South Korea updates its Virtual Asset Users Protection Act

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The government of South Korea has decided to update its Virtual Asset Users Protection Act to protect investors from market crimes.

 

South Korea’s financial regulator, the Financial Services Commission, has announced a new law that prohibits the use of ‘undisclosed important information’ about crypto, market manipulation and illegal trading. The new law includes several criminal punishment measures and fines applicable for violations, such as fixed-term imprisonment of more than one year or an acceptable fine of three to five times the number of illegal profits.

Moreover, according to the FSC, criminals who make more than KRW 5 billion (USD 3.8 million) from illegal crypto trading schemes could face actual life sentences. The Virtual Asset User Protection Act is expected to come into force on 19 July 2024 following a bill enactment on 18 July 2023.

Representatives from the FSC highlighted that the law also mentions and reinforces the FSC’s authority to supervise and inspect virtual asset business operators and to investigate and take action on unfair trading practices. The FSC also brought up its ability to supervise whether virtual asset business operators comply with the Virtual Asset User Protection Act and inspect their business and status.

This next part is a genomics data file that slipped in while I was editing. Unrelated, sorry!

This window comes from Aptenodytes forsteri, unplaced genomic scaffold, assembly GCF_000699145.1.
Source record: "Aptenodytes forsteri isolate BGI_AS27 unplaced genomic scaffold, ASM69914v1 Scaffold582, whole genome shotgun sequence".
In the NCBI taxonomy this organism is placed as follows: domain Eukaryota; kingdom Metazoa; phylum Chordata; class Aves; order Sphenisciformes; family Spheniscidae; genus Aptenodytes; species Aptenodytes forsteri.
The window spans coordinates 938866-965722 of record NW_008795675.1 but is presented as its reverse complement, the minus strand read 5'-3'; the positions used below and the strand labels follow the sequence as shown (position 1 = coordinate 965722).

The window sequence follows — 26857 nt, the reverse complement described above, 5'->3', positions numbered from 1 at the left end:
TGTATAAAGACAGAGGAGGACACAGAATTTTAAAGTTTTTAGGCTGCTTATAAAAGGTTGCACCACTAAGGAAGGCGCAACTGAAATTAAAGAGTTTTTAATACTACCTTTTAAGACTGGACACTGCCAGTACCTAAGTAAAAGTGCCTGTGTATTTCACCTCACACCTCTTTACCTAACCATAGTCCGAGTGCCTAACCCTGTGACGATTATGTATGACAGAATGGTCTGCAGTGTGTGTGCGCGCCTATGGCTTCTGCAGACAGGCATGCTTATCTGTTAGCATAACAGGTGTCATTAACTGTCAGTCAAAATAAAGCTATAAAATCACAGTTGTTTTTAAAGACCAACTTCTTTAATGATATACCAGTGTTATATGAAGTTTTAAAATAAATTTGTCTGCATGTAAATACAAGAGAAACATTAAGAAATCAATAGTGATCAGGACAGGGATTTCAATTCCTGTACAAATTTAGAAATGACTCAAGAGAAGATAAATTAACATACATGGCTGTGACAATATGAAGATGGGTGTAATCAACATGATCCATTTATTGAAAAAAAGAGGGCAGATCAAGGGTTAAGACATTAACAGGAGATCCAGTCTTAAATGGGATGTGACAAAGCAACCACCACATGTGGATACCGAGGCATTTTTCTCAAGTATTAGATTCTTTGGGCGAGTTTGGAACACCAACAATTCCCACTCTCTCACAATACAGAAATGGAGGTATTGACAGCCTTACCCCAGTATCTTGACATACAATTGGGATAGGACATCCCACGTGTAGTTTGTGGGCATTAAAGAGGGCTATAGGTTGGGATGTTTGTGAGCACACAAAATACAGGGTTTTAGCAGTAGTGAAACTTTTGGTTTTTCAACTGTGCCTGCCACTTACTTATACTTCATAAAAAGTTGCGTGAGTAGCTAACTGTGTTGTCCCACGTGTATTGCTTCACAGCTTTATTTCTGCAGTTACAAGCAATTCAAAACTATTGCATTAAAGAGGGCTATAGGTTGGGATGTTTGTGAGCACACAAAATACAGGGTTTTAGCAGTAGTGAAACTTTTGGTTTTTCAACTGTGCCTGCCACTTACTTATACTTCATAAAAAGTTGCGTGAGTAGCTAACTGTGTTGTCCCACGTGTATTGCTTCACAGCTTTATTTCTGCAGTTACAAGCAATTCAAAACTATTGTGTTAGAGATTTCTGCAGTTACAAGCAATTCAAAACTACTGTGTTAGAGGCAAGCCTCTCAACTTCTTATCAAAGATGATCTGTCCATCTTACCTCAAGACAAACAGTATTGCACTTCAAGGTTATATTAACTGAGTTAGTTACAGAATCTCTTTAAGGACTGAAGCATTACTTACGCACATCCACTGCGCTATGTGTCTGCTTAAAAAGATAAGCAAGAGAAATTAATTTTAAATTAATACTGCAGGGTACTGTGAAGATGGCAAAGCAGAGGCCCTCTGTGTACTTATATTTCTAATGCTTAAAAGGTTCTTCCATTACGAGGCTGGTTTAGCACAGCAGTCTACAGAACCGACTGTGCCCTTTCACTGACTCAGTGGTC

The government of South Korea has decided to update its Virtual Asset Users Protection Act to protect investors from market crimes.

 

The origins of this law 

The Virtual Asset Users Protection Act was passed by lawmakers in South Korea in June 2023 as a response to what happened to Terraform Labs and its South Korean founder, Do Kwon. According to cointelegraph.com, Kwon is currently facing extradition to the United States, rather than South Korea, where he faces eight charges, including commodities fraud, securities fraud, wire fraud and conspiracy to defraud and engage in market manipulation.

In essence, the Virtual Asset Users Protection Act aims to combat illicit market acts, such as using undisclosed information for crypto investments, manipulating market prices and engaging in fraudulent transactions. TheBlock.co reveals that the act also requires cryptocurrency service providers to safeguard over 80% of deposits in cold storage to protect user funds and enrol in insurance programmes for potential user compensation in the event of security breaches.

The law is part of South Korea’s two-part legislation that aims to establish a regulatory framework for the crypto industry. The second half of the regulation focuses on standardising crypto token issuance and information disclosure for investors.

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